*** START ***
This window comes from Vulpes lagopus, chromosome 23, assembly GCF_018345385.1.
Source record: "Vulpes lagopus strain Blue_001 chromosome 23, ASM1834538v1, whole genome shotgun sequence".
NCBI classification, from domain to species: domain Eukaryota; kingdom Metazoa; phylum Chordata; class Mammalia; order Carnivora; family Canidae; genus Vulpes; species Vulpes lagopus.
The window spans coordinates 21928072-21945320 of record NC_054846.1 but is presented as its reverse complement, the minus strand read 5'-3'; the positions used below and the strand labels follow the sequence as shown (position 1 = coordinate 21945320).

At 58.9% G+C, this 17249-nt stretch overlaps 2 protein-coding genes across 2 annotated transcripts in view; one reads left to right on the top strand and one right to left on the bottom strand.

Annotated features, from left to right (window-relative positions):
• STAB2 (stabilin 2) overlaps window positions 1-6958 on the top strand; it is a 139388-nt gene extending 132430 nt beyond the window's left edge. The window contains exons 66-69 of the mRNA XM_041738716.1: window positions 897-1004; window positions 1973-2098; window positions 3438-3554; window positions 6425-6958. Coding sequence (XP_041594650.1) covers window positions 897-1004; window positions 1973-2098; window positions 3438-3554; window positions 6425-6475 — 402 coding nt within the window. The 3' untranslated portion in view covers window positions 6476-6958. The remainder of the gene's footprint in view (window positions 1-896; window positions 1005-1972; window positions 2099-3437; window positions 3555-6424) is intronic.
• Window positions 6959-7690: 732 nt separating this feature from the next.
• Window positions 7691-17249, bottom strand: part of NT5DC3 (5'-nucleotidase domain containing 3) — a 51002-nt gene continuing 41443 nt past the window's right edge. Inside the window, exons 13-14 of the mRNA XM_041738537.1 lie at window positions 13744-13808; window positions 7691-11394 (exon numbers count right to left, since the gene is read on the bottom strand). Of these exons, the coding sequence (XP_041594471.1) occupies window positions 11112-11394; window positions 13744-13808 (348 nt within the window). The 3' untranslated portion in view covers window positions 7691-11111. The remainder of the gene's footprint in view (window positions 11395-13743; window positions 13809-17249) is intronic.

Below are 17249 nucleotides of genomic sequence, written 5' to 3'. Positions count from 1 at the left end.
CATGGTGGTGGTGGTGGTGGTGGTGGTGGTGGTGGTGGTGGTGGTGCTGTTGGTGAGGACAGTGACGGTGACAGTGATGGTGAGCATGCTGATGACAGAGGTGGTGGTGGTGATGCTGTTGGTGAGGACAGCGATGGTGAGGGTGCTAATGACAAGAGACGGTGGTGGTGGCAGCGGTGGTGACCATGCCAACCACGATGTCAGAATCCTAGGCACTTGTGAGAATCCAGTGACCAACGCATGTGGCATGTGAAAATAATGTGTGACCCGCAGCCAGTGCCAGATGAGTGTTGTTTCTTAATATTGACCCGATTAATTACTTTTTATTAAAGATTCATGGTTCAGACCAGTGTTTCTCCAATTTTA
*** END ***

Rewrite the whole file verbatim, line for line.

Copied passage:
This window comes from Vulpes lagopus, chromosome 23, assembly GCF_018345385.1.
Source record: "Vulpes lagopus strain Blue_001 chromosome 23, ASM1834538v1, whole genome shotgun sequence".
NCBI classification, from domain to species: domain Eukaryota; kingdom Metazoa; phylum Chordata; class Mammalia; order Carnivora; family Canidae; genus Vulpes; species Vulpes lagopus.
The window spans coordinates 21928072-21945320 of record NC_054846.1 but is presented as its reverse complement, the minus strand read 5'-3'; the positions used below and the strand labels follow the sequence as shown (position 1 = coordinate 21945320).

At 58.9% G+C, this 17249-nt stretch overlaps 2 protein-coding genes across 2 annotated transcripts in view; one reads left to right on the top strand and one right to left on the bottom strand.

Annotated features, from left to right (window-relative positions):
• STAB2 (stabilin 2) overlaps window positions 1-6958 on the top strand; it is a 139388-nt gene extending 132430 nt beyond the window's left edge. The window contains exons 66-69 of the mRNA XM_041738716.1: window positions 897-1004; window positions 1973-2098; window positions 3438-3554; window positions 6425-6958. Coding sequence (XP_041594650.1) covers window positions 897-1004; window positions 1973-2098; window positions 3438-3554; window positions 6425-6475 — 402 coding nt within the window. The 3' untranslated portion in view covers window positions 6476-6958. The remainder of the gene's footprint in view (window positions 1-896; window positions 1005-1972; window positions 2099-3437; window positions 3555-6424) is intronic.
• Window positions 6959-7690: 732 nt separating this feature from the next.
• Window positions 7691-17249, bottom strand: part of NT5DC3 (5'-nucleotidase domain containing 3) — a 51002-nt gene continuing 41443 nt past the window's right edge. Inside the window, exons 13-14 of the mRNA XM_041738537.1 lie at window positions 13744-13808; window positions 7691-11394 (exon numbers count right to left, since the gene is read on the bottom strand). Of these exons, the coding sequence (XP_041594471.1) occupies window positions 11112-11394; window positions 13744-13808 (348 nt within the window). The 3' untranslated portion in view covers window positions 7691-11111. The remainder of the gene's footprint in view (window positions 11395-13743; window positions 13809-17249) is intronic.

Below are 17249 nucleotides of genomic sequence, written 5' to 3'. Positions count from 1 at the left end.
CATGGTGGTGGTGGTGGTGGTGGTGGTGGTGGTGGTGGTGGTGGTGCTGTTGGTGAGGACAGTGACGGTGACAGTGATGGTGAGCATGCTGATGACAGAGGTGGTGGTGGTGATGCTGTTGGTGAGGACAGCGATGGTGAGGGTGCTAATGACAAGAGACGGTGGTGGTGGCAGCGGTGGTGACCATGCCAACCACGATGTCAGAATCCTAGGCACTTGTGAGAATCCAGTGACCAACGCATGTGGCATGTGAAAATAATGTGTGACCCGCAGCCAGTGCCAGATGAGTGTTGTTTCTTAATATTGACCCGATTAATTACTTTTTATTAAAGATTCATGGTTCAGACCAGTGTTTCTCCAATTTTA